This Pick-Your-Bean Dish Goes with Most Anything

Paul Thomas Zenki
Mar 29 · 3 min read

It’ll become your go-to, trust me.

Dried pinto beans in a dish on a table with a sprig of mint, ripe tomatoes, and a clove of garlic on a spoon
Image by RitaE

My older brother showed me this recipe sometime back in the ’90s and since then I must have cooked it hundreds of times.

Thing is, it’s easy enough to fix as a home staple — I like to make a sizeable batch on the weekend and use it as side through the week — but it also goes over big at cookouts and dinner parties. Best of all, you can make it with just about any bean you have on hand, even mixed beans if you like.

Here’s what you’ll need. Scale up these basic amounts to suit your table; I like to double it. Now I use canned beans because I’m lazy, but if you soak your own, that’s great. Just don’t use storebought tomatoes, which are waxy and tasteless. Canned is the way to go unless you have home grown. To make it vegan just swap the animal fat for more olive oil.

  • 1 (one) 16-oz can of beans (e.g., black, pinto, kidney, navy, great northern, etc.)
  • 1 (one) 14.5-oz can of petite diced tomatoes
  • 1 bell pepper
  • 1 small onion or half a large (I use Vidalias)
  • 1 tsp. diced chipotle peppers in adobo sauce
  • 1.5 tsp. olive oil
  • 1.5 tsp. bacon fat or butter
  • 1 tsp. brown sugar
  • 1 splash red wine
  • 1 or 2 cloves garlic, minced or pressed
  • Salt to taste

I like a cast iron skillet for this dish because it heats evenly and you can use metal utensils. Add your oil and fat and heat to just above medium while you dice your bell pepper. Then add the pepper and let it start softening while you dice the onion. Add the onion and let the veggies simmer. You want your skillet just hot enough to steam the water off (if you let the water build up you’ll end up boiling instead of sauteing ) and lightly brown the peppers and onions. Of course, they won’t brown if you’re going vegan.

While that’s doing, open up your cans and rinse and drain the beans in a colander, setting aside a couple tablespoons of the liquid for later if you like (or you can use water). When the veggies are soft and slightly browned, lower the heat to medium, add the chipotles in adobo and stir in well, coating everything evenly in the sauce.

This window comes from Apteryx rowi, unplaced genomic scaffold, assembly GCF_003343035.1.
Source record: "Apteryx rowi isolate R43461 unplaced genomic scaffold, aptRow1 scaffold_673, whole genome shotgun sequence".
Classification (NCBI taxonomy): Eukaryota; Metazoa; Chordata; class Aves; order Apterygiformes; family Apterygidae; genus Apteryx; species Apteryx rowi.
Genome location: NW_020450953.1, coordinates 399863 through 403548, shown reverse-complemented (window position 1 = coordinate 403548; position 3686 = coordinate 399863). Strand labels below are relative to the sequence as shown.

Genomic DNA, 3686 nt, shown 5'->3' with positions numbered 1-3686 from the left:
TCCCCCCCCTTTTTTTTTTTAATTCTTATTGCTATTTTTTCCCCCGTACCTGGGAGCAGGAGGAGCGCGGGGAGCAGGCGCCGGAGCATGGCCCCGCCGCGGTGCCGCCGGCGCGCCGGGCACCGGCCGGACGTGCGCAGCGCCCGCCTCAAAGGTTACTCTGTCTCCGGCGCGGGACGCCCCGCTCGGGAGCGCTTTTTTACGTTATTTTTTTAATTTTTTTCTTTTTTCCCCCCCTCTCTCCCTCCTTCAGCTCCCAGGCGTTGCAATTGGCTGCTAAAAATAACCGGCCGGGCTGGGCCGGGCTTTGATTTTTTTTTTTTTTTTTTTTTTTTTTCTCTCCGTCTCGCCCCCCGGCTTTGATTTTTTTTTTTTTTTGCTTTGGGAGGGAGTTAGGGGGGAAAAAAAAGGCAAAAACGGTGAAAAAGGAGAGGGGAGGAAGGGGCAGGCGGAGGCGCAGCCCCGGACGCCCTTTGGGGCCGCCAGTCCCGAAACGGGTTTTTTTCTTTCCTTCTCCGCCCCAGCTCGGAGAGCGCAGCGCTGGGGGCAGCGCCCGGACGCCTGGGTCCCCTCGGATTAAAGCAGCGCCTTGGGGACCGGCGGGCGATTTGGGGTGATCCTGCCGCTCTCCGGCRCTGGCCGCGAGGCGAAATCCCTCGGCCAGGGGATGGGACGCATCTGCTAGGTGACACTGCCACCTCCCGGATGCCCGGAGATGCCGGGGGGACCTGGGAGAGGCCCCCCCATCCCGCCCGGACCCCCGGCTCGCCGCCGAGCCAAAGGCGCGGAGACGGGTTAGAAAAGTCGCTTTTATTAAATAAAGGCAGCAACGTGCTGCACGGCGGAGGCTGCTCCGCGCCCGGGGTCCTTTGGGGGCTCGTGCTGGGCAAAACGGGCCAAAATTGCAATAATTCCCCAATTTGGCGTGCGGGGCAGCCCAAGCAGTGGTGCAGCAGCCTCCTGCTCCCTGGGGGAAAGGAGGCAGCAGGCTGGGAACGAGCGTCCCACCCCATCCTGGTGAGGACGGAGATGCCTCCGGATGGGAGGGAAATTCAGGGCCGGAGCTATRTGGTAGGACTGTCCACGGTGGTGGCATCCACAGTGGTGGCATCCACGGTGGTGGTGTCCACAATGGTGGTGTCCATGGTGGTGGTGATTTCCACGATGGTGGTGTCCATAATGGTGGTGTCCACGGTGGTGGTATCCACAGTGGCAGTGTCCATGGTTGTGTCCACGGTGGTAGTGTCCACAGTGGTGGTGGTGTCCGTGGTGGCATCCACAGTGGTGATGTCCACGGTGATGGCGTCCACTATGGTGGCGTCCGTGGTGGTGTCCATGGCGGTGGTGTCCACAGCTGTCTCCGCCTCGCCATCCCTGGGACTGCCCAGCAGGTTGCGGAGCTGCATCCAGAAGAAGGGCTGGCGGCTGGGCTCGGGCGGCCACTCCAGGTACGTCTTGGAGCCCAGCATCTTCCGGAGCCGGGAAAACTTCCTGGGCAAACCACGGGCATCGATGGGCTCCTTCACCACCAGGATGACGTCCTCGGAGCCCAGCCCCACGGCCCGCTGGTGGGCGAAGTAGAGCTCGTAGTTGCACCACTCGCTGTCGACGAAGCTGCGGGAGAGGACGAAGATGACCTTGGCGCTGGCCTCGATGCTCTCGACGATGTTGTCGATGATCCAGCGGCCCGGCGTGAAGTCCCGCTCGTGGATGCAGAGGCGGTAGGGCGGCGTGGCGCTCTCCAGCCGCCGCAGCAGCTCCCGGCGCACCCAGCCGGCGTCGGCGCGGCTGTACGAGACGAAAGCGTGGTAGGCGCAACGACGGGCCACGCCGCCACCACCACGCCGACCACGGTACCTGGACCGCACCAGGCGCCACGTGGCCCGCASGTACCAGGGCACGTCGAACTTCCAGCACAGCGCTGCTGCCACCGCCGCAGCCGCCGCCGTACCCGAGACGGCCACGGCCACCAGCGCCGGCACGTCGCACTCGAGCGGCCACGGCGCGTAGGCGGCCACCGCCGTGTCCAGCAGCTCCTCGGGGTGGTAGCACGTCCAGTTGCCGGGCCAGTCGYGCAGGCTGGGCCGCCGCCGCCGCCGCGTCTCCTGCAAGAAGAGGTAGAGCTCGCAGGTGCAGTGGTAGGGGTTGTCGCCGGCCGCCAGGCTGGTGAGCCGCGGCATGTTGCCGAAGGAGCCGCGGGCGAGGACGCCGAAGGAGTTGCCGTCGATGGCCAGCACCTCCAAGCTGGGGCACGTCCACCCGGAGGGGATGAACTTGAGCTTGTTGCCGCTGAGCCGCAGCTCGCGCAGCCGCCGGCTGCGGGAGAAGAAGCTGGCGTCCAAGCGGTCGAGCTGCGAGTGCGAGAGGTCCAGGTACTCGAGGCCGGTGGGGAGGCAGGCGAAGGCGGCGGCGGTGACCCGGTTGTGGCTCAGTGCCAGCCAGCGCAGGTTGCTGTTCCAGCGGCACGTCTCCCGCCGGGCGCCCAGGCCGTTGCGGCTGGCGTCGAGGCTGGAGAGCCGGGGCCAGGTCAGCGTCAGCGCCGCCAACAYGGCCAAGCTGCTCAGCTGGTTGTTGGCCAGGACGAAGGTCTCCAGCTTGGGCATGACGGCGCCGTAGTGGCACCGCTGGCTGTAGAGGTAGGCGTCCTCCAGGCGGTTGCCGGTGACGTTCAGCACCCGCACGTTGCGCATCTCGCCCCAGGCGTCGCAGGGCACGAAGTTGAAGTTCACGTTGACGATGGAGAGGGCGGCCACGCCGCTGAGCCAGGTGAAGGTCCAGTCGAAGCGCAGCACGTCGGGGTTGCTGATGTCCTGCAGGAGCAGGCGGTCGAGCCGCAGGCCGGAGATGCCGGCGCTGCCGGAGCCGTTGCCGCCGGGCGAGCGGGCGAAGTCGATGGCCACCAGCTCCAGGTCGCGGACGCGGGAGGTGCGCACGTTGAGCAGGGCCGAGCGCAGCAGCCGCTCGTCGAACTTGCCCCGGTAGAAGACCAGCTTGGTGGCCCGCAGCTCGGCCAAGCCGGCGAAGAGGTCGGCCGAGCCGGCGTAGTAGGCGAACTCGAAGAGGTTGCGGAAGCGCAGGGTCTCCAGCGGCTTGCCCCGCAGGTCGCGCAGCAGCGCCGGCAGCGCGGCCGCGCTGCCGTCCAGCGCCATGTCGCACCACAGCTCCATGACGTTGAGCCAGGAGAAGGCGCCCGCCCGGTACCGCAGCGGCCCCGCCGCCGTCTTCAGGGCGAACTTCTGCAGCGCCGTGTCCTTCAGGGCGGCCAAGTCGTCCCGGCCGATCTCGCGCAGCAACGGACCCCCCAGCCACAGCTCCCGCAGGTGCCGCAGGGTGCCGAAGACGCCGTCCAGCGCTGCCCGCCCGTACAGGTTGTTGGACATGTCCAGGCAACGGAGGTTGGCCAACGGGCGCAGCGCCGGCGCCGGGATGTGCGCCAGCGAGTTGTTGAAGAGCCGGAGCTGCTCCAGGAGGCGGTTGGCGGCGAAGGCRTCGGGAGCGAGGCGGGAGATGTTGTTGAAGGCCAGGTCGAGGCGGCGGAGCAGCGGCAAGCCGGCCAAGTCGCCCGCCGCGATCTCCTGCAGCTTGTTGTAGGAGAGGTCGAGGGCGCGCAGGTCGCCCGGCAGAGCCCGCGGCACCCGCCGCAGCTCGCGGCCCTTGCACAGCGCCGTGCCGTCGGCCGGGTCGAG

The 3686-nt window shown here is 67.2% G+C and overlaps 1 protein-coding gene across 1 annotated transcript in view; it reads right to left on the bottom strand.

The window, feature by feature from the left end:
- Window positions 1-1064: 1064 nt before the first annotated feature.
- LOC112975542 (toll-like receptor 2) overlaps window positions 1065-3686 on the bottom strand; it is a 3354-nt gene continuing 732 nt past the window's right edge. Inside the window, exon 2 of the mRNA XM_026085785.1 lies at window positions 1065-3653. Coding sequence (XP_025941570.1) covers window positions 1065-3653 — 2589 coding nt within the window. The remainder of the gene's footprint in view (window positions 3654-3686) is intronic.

Now add the tomatoes with the juice and a good pinch of salt — that’s a pinch with all 5 fingers, folks — and mix well. Let it heat to a simmer. Then add your beans with a couple tablespoons of water (or liquid from the can) and another pinch of salt, mix and bring that to a simmer. Add the sugar and wine and stir til the sugar’s dissolved. Lower the heat to maintain a low simmer. Mince or press your garlic and set aside to oxidize.

Cook until the mixture thickens, stirring every now and then. Reduce the heat to low, stir in the garlic, and give it about five more minutes. If you add the garlic earlier, you’ll lose the flavor.

And that’s it. It’s great on its own, served over rice with a little cheese, or even as a dip.

Feel free to adjust proportions to your liking. Make it your own. Have fun, and enjoy.

One Table, One World

People coming from different cultural backgrounds sharing…

Paul Thomas Zenki

Written by

Ghost writer, essayist, marketer, Zen Buddhist, academic refugee, living in Athens GA, blogging at A Quiet Normal Life: https://www.quietnormal.com/

One Table, One World

People coming from different cultural backgrounds sharing seats at the table to dine, to laugh, to cook, to heal and most of all to share the stories of their unique journeys all over the world.

Paul Thomas Zenki

Written by

Ghost writer, essayist, marketer, Zen Buddhist, academic refugee, living in Athens GA, blogging at A Quiet Normal Life: https://www.quietnormal.com/

One Table, One World

People coming from different cultural backgrounds sharing seats at the table to dine, to laugh, to cook, to heal and most of all to share the stories of their unique journeys all over the world.

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